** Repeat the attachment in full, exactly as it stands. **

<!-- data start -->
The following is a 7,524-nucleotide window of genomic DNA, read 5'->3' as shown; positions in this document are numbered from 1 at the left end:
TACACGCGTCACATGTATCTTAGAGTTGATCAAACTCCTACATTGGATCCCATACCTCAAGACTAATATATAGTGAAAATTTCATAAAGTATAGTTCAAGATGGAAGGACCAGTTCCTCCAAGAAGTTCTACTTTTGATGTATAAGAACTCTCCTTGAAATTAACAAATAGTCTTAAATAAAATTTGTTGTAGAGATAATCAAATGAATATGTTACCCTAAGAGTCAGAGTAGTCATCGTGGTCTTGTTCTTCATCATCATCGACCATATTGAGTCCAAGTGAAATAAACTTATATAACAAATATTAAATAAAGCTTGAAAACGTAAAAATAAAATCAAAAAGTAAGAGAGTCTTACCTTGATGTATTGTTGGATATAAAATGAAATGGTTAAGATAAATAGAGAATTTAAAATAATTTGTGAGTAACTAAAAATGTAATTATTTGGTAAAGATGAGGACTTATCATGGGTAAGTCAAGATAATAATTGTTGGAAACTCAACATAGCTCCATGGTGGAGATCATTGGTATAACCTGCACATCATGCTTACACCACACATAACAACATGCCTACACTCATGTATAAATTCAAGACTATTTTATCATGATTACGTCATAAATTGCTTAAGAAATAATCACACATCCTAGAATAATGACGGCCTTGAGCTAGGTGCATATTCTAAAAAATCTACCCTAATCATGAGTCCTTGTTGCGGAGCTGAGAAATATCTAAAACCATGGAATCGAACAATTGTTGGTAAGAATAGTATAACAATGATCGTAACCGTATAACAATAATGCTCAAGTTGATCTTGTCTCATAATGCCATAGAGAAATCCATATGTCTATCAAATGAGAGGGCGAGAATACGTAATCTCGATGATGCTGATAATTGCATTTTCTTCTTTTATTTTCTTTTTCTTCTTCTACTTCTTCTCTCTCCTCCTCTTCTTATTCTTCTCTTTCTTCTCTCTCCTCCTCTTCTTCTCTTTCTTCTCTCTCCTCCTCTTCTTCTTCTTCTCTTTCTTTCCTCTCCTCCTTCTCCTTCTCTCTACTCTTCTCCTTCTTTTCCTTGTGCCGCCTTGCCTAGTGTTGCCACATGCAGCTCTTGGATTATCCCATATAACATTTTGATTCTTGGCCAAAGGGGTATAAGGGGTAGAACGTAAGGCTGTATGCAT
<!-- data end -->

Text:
The following is a 7,524-nucleotide window of genomic DNA, read 5'->3' as shown; positions in this document are numbered from 1 at the left end:
TACACGCGTCACATGTATCTTAGAGTTGATCAAACTCCTACATTGGATCCCATACCTCAAGACTAATATATAGTGAAAATTTCATAAAGTATAGTTCAAGATGGAAGGACCAGTTCCTCCAAGAAGTTCTACTTTTGATGTATAAGAACTCTCCTTGAAATTAACAAATAGTCTTAAATAAAATTTGTTGTAGAGATAATCAAATGAATATGTTACCCTAAGAGTCAGAGTAGTCATCGTGGTCTTGTTCTTCATCATCATCGACCATATTGAGTCCAAGTGAAATAAACTTATATAACAAATATTAAATAAAGCTTGAAAACGTAAAAATAAAATCAAAAAGTAAGAGAGTCTTACCTTGATGTATTGTTGGATATAAAATGAAATGGTTAAGATAAATAGAGAATTTAAAATAATTTGTGAGTAACTAAAAATGTAATTATTTGGTAAAGATGAGGACTTATCATGGGTAAGTCAAGATAATAATTGTTGGAAACTCAACATAGCTCCATGGTGGAGATCATTGGTATAACCTGCACATCATGCTTACACCACACATAACAACATGCCTACACTCATGTATAAATTCAAGACTATTTTATCATGATTACGTCATAAATTGCTTAAGAAATAATCACACATCCTAGAATAATGACGGCCTTGAGCTAGGTGCATATTCTAAAAAATCTACCCTAATCATGAGTCCTTGTTGCGGAGCTGAGAAATATCTAAAACCATGGAATCGAACAATTGTTGGTAAGAATAGTATAACAATGATCGTAACCGTATAACAATAATGCTCAAGTTGATCTTGTCTCATAATGCCATAGAGAAATCCATATGTCTATCAAATGAGAGGGCGAGAATACGTAATCTCGATGATGCTGATAATTGCATTTTCTTCTTTTATTTTCTTTTTCTTCTTCTACTTCTTCTCTCTCCTCCTCTTCTTATTCTTCTCTTTCTTCTCTCTCCTCCTCTTCTTCTCTTTCTTCTCTCTCCTCCTCTTCTTCTTCTTCTCTTTCTTTCCTCTCCTCCTTCTCCTTCTCTCTACTCTTCTCCTTCTTTTCCTTGTGCCGCCTTGCCTAGTGTTGCCACATGCAGCTCTTGGATTATCCCATATAACATTTTGATTCTTGGCCAAAGGGGTATAAGGGGTAGAACGTAAGGCTGTATGCAT